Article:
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What can be done about soldier suicides?

Sunday, January 20, 2013
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There were two big news stories last week relating to veterans, one concerning suicides, the other concerning jobs. The subjects are not unrelated.

Military suicides rose to record levels in 2012, with as many as 349 (239 confirmed and 110 being investigated as probable). This epidemic, as Defense Secretary Leon Panetta has rightly called it, is occurring even with the war in Iraq having ended for American troops and the one in Afghanistan winding down. (In fact, the 349 suicides far exceeded the number of combat deaths last year in Afghanistan.)

The suicides included both active and reserve personnel, occurred overseas and at home, during and between deployments, with family members around and not.

The reasons aren’t necessarily related to the stress of combat, but most of the dead soldiers presumably served in at least one of those extremely challenging war zones, and one of those multiple deployments the military has come to rely on. That’s bound to take a psychological toll, and can easily lead to mental health problems such as anxiety and depression.

Add to that the difficulty of adjusting to a routine military and domestic life after one’s tour is over, or the prospect of civilian life after one’s military career is over (an increasingly likely prospect as the wars end and the force is shrunk), and the problems are exacerbated. Then add such things as failed romantic relationships, alcohol use and guns, and the chances of suicide become that much greater.

The same factors are at play with veterans, who have a higher suicide rate even than active personnel. They also suffer from high unemployment, partly due to the perceptions that they’re unstable and their military skills aren’t transferable to the civilian world.

But veterans can be very good employees. They are mission-oriented, quick learners and team players, which makes them excellent candidates for disaster relief projects. FEMA, and the various agencies it funds, should make it a point to use them.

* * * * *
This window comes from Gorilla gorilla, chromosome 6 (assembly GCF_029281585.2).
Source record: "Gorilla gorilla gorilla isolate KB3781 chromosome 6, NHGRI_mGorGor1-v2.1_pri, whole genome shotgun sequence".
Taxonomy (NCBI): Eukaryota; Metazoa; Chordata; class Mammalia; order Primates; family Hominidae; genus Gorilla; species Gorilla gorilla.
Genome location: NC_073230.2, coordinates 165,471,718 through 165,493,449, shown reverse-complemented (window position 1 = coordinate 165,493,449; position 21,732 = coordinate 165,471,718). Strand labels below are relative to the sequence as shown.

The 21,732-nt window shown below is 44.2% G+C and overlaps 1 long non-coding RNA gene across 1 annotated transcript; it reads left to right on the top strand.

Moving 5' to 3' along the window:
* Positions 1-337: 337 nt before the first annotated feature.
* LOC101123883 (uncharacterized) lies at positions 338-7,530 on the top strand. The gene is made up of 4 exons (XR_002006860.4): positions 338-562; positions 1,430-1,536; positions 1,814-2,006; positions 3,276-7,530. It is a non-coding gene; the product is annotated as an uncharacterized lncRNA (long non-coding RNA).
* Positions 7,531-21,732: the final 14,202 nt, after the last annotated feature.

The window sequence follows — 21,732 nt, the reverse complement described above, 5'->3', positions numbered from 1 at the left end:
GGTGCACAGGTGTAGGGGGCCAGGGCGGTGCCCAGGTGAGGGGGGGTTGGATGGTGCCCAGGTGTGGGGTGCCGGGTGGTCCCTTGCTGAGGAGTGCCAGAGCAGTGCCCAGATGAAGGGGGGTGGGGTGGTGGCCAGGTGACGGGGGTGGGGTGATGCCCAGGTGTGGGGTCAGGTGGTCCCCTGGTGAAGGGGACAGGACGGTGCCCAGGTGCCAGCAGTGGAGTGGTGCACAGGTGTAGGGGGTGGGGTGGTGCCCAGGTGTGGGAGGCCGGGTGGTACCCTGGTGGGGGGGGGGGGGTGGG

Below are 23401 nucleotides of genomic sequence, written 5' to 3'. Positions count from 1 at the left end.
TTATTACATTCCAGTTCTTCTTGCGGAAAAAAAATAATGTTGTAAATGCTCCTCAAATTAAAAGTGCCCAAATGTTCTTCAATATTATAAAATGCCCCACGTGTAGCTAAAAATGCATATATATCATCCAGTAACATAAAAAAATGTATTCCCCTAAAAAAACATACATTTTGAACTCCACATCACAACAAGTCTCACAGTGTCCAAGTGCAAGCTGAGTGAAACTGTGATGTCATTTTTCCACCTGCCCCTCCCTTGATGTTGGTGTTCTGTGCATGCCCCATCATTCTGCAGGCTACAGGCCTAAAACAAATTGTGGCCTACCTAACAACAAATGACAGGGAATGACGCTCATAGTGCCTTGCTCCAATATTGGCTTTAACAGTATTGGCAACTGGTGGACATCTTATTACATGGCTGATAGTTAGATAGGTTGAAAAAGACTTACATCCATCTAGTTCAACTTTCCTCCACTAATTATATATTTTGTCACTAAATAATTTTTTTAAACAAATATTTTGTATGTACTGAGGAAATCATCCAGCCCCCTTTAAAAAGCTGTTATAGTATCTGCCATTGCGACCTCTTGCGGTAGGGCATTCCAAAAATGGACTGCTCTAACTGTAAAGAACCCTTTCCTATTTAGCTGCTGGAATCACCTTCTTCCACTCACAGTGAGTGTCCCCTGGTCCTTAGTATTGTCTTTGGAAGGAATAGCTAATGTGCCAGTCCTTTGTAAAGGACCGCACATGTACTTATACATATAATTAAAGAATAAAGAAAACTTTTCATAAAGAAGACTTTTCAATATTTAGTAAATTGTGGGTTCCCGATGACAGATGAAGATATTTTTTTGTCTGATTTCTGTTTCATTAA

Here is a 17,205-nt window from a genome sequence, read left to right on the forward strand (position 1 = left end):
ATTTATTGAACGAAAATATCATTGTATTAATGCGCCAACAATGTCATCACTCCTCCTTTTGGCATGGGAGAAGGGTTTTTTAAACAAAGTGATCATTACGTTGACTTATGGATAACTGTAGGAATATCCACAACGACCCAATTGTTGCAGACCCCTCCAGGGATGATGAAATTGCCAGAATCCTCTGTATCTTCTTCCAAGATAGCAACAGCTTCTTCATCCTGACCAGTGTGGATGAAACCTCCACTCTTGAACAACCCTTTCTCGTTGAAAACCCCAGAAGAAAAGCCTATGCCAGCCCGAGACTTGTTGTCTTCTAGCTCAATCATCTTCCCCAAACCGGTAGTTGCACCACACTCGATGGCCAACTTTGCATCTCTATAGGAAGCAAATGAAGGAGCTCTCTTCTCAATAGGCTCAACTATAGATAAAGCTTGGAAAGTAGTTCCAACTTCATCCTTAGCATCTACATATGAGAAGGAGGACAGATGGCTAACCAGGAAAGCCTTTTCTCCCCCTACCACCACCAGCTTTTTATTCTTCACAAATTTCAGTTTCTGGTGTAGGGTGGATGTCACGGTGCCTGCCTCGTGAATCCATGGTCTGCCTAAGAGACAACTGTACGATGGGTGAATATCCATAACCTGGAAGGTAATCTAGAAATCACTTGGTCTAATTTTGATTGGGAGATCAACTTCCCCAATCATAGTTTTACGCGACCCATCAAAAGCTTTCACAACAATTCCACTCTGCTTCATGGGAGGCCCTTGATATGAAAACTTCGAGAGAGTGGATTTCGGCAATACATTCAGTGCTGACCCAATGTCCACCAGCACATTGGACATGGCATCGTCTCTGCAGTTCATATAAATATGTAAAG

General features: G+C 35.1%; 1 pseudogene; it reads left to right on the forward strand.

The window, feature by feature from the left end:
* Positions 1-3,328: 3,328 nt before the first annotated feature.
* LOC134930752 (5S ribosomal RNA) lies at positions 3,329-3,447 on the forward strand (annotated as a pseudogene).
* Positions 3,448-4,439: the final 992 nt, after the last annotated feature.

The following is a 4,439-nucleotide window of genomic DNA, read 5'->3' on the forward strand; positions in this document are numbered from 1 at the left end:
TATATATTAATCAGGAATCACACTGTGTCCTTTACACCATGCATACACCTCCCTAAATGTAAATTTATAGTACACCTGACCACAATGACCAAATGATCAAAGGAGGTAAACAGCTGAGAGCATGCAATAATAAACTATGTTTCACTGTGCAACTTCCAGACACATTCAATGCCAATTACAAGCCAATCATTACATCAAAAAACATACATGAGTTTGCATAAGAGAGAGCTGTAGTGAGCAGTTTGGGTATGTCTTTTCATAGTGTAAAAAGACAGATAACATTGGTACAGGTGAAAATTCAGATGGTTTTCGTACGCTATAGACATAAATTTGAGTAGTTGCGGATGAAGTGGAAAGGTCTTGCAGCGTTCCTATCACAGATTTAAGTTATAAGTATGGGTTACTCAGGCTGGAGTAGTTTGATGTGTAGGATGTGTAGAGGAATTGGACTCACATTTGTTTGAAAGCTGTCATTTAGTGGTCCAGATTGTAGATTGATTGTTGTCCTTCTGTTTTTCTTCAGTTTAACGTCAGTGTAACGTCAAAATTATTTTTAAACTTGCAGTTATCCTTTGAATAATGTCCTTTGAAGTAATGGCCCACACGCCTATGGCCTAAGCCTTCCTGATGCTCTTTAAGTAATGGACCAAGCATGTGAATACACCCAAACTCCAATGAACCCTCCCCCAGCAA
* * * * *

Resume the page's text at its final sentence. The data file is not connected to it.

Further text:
So should other companies, small as well as large. And one of the largest, Walmart, intends to do just that. Last week’s second big story involving vets was Walmart’s promise to hire 100,000 of them over the next five years.

One last thing troubled veterans need are places to help them make the transition back to civilian life. Places like the retreat that a group called Homeward Bound Adirondacks has been planning for the village of Saranac Lake, where vets and their families can go for some rest, recreation, counseling, medical care, etc., in a beautiful mountain setting. This worthy project has stalled for lack of a $7.2 million commitment over three years the group has sought from the federal government.

A nation that spends hundreds of billions to train soldiers and send them to war should be able to find a few million to bring them home and successfully reintegrate them into society. It must also do more to make sure they get to that point, to keep them from killing themselves before they leave military service.

 
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comments

January 21, 2013
8:32 a.m.
biwemple says...

This country's laws should require that if we go to war, we re-institute the draft (without any non-medical exemptions) for the duration of that war. We should make sure that this entire nation shares in this burden if we make the decision to go to war instead of less than 1% of the population. It would certainly bring about a quick end because it would be so politically unpopular. It's ridiculous we send such a small number of our kids over for multiple deployments while most of our society sacrifices nothing to help end these wars.

January 21, 2013
10:25 a.m.
tonijean613 says...

biwimple - TOTALLY AGREE ! But I would like to add- Many (not all) join the military out of desperation and lack of any other option out of poverty.

January 21, 2013
1:49 p.m.
robbump says...

another AGREE with biwemple. When one looks at the 2 WW's we went through, the civilian world was asked to help too: conservation, paper drives, saving resources, war bonds ... etc. Everyone shared in the war effort. Even during VietNam, due to the draft there was a sharing of the "dirty work". Today, the only ones that truly shoulder the burden are the service-people and their families, many of them over and over again. Time for all to sacrifice.

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